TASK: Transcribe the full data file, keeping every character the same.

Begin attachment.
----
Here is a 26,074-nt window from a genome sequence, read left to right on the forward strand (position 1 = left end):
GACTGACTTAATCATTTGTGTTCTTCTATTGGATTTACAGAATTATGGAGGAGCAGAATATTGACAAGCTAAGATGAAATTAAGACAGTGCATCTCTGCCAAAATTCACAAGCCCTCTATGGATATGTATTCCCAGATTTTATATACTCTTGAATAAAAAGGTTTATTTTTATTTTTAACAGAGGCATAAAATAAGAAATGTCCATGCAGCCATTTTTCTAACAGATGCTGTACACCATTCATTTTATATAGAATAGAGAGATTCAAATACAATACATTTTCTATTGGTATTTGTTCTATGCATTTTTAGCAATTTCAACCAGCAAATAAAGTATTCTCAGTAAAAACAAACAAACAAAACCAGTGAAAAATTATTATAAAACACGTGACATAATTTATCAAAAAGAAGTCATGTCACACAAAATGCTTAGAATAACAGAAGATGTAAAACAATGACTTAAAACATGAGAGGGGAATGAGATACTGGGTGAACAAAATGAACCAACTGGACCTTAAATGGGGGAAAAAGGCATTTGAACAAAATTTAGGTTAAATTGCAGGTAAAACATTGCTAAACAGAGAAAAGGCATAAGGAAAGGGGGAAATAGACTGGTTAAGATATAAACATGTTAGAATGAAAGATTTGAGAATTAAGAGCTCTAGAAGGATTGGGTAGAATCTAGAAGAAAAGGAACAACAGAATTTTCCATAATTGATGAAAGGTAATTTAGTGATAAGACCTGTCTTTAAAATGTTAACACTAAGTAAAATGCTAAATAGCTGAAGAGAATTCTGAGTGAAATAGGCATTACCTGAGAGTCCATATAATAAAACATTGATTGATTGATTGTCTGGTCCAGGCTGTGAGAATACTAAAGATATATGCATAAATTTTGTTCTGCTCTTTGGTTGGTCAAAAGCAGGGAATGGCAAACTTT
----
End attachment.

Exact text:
Here is a 26,074-nt window from a genome sequence, read left to right on the forward strand (position 1 = left end):
GACTGACTTAATCATTTGTGTTCTTCTATTGGATTTACAGAATTATGGAGGAGCAGAATATTGACAAGCTAAGATGAAATTAAGACAGTGCATCTCTGCCAAAATTCACAAGCCCTCTATGGATATGTATTCCCAGATTTTATATACTCTTGAATAAAAAGGTTTATTTTTATTTTTAACAGAGGCATAAAATAAGAAATGTCCATGCAGCCATTTTTCTAACAGATGCTGTACACCATTCATTTTATATAGAATAGAGAGATTCAAATACAATACATTTTCTATTGGTATTTGTTCTATGCATTTTTAGCAATTTCAACCAGCAAATAAAGTATTCTCAGTAAAAACAAACAAACAAAACCAGTGAAAAATTATTATAAAACACGTGACATAATTTATCAAAAAGAAGTCATGTCACACAAAATGCTTAGAATAACAGAAGATGTAAAACAATGACTTAAAACATGAGAGGGGAATGAGATACTGGGTGAACAAAATGAACCAACTGGACCTTAAATGGGGGAAAAAGGCATTTGAACAAAATTTAGGTTAAATTGCAGGTAAAACATTGCTAAACAGAGAAAAGGCATAAGGAAAGGGGGAAATAGACTGGTTAAGATATAAACATGTTAGAATGAAAGATTTGAGAATTAAGAGCTCTAGAAGGATTGGGTAGAATCTAGAAGAAAAGGAACAACAGAATTTTCCATAATTGATGAAAGGTAATTTAGTGATAAGACCTGTCTTTAAAATGTTAACACTAAGTAAAATGCTAAATAGCTGAAGAGAATTCTGAGTGAAATAGGCATTACCTGAGAGTCCATATAATAAAACATTGATTGATTGATTGTCTGGTCCAGGCTGTGAGAATACTAAAGATATATGCATAAATTTTGTTCTGCTCTTTGGTTGGTCAAAAGCAGGGAATGGCAAACTTT